City Leaders Push Back On Preemptive Proposals

February 27, 2018 07:17 PM

(ABC 6 News)--It’s always a balancing act between local and state governing power. When it comes to the needs of their communities, elected officials feel they know what's best. But a recent article warns of a tend in Minnesota politics to undermine municipal authority.              

That’s why one Rochester council member is calling on lawmakers to support local decision making. “We understand the local communities better than those up in St. Paul,” said Michael Wojcik.


Wojcik is concerned with an increase in bills at the State Legislature which seeks to limit or eliminate local government control.  He says the city won't stand by idly. “We [Rochester City Council] unanimously passed a resolution saying don't preempt us,” said Wojcik. “Despite that, we even had Legislators from Rochester supporting preemption. We need to hold them accountable.”

Austin councilor, Steve King, says there has to be more balance. “The balance for them should be let’s look at the whole state, not micro-manage a city council like we see some of these preemptive laws that are being proposed are doing.”

According to the "League of Minnesota Cities" (LMC), during the 2017 session 30 bills that were introduced undermined regional power on things like garbage collection, building codes and determining local taxes.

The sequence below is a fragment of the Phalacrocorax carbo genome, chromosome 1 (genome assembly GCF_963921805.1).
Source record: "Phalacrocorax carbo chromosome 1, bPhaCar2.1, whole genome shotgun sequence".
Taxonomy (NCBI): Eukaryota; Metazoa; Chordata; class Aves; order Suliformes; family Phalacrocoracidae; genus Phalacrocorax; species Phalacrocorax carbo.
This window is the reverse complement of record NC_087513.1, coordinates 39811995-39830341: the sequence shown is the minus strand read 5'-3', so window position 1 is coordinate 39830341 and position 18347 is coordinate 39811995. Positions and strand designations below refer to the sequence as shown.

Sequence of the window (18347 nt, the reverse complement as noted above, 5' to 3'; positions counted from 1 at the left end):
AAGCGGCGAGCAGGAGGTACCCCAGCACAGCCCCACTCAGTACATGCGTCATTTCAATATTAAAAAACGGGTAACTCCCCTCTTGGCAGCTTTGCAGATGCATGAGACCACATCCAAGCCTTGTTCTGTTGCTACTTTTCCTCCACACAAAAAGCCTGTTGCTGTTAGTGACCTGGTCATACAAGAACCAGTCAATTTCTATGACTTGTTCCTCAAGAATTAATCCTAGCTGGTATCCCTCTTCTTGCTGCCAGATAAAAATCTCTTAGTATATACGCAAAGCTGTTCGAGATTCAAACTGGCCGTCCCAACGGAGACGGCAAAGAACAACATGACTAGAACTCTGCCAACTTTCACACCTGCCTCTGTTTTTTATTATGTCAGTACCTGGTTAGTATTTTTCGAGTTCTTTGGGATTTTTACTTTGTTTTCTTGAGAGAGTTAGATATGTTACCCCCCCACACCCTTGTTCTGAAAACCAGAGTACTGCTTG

“We have never seen the volumes of these bills as we have in 2017,” said Anne Finn, the Assistant Intergovernmental Relations Director for LMC. “And they are still coming. I mean we have seen already since the 2018 session has convened just last week, there is legislation that would preempt the ability of cites to regulate ride-sharing services.”

But lawmakers say when it comes to things like minimum wage and benefits, without statewide consistency, “It just creates chaos within the whole structure,” said Dave Senjem, a Republican State Senator.

“When the right issue comes up there might be benefits in having a statewide statute that would set everyone in the right direction,” said Duane Sauke, a DFL State Representative.

As to why we are seeing an increase in preemption proposals, the LMC thinks it's in part due to interest groups.

“It is just the totality of them and Legislators being willing to carry bills that preempt local control,” said Finn.

“We just need to do better for our citizens,” said Wojcik.

Of the 30 proposed preemption bills introduced in 2017, only 2 passed in their entirety.


Hannah Tiede

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